Objectives: Mortality from diseases of the nervous system and nonmalignant diseases of the respiratory and genitourinary systems was examined for workers exposed to styrene.
Methods: Altogether 15,826 styrene-exposed workers in 30 plants in the reinforced plastics and composites industry were included. Vital status was ascertained through 31 December 1989. Individual exposure estimates were developed based on job functions, existing industrial hygiene data, process changes, engineering controls, work practices, and the use of personal protective equipment. Analyses were based on cause-specific standardized mortality ratios (SMR) and the Cox proportional hazards model. Mortality data were analyzed by latency, duration of exposure, average exposure, cumulative exposure, and process category.
Results: For diseases of the nervous system, the SMR was 0.56 [95% confidence interval (95% CI) 0.31-0.95]. Mortality from nonmalignant genitourinary diseases was not increased (SMR 0.87, 95% CI 0.46-1.50). Latency, duration of exposure, average exposure, cumulative exposure, and process category showed no association between styrene exposure and these 2 types of disease. A small increase in mortality from nonmalignant respiratory diseases was found (SMR 1.21, 95% CI 0.98-1.47), mainly due to "other nonmalignant respiratory diseases" (SMR 1.40, 95% CI 1.04-1.84). The highest increase occurred for short exposure duration (SMR 1.79 for <1 year's exposure) or low exposure (SMR 2.15 for <10 ppm-years); there were no increased risks in the high exposure categories. The Cox proportional hazard model revealed no association between styrene exposure and the diseases.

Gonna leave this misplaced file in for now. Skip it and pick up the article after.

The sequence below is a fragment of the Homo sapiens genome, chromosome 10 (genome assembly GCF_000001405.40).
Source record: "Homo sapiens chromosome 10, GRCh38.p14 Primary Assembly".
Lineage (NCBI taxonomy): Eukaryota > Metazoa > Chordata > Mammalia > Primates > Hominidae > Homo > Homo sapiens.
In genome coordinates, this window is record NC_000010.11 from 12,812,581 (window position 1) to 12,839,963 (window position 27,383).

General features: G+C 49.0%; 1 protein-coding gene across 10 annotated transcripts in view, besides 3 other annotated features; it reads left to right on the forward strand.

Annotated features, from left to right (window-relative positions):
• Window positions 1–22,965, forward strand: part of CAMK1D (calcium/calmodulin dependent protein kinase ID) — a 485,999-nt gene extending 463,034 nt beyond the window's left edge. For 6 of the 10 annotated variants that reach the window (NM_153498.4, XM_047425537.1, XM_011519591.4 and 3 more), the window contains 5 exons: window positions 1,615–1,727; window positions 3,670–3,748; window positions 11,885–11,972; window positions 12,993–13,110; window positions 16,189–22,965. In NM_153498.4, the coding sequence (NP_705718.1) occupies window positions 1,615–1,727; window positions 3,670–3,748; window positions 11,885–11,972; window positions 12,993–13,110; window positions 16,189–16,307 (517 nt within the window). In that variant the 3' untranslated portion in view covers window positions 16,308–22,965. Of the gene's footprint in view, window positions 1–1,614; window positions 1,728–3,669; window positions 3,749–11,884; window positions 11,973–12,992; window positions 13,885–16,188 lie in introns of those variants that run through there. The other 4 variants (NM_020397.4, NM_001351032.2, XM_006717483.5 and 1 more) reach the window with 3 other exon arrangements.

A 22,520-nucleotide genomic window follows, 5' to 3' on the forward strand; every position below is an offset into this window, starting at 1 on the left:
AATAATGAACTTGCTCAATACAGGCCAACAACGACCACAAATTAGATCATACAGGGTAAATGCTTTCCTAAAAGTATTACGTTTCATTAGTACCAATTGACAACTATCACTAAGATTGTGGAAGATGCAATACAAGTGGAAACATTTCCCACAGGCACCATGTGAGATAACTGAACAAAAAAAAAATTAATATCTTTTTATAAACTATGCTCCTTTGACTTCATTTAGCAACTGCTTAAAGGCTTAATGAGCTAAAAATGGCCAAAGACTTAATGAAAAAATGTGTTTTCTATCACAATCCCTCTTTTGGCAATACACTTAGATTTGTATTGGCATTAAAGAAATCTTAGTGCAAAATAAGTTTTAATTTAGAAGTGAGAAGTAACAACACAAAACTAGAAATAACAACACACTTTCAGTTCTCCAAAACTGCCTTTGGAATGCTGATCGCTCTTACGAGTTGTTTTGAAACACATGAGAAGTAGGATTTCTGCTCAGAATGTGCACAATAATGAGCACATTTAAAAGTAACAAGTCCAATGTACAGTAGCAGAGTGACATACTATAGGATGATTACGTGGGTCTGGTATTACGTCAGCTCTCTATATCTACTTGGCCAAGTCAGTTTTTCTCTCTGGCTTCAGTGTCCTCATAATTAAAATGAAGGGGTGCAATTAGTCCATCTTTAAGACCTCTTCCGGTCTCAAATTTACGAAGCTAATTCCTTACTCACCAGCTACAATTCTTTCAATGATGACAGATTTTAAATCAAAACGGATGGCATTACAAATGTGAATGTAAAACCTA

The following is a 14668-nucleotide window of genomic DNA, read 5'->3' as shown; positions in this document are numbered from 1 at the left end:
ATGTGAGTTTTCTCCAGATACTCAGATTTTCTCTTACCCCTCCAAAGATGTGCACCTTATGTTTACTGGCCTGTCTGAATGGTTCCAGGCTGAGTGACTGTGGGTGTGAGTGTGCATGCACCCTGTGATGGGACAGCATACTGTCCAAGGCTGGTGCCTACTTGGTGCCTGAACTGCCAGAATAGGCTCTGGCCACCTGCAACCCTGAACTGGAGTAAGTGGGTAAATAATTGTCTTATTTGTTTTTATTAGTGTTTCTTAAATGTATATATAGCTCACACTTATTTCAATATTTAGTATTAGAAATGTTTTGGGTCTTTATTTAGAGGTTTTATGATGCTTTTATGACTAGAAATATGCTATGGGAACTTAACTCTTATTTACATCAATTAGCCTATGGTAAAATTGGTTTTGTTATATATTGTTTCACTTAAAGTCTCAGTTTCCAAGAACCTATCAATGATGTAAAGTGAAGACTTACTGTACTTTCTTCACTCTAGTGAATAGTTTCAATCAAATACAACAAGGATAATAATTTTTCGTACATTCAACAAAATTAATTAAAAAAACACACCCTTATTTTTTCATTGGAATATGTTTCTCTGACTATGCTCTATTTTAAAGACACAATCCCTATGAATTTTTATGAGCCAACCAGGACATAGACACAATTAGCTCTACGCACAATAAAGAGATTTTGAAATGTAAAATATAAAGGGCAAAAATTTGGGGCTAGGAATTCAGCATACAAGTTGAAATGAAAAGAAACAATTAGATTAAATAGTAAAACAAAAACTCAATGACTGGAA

Conclusions: No relationship was found between mortality from any of the diseases examined and any of the styrene exposure indices. The findings were compared with those reported in a European study of styrene-exposed workers.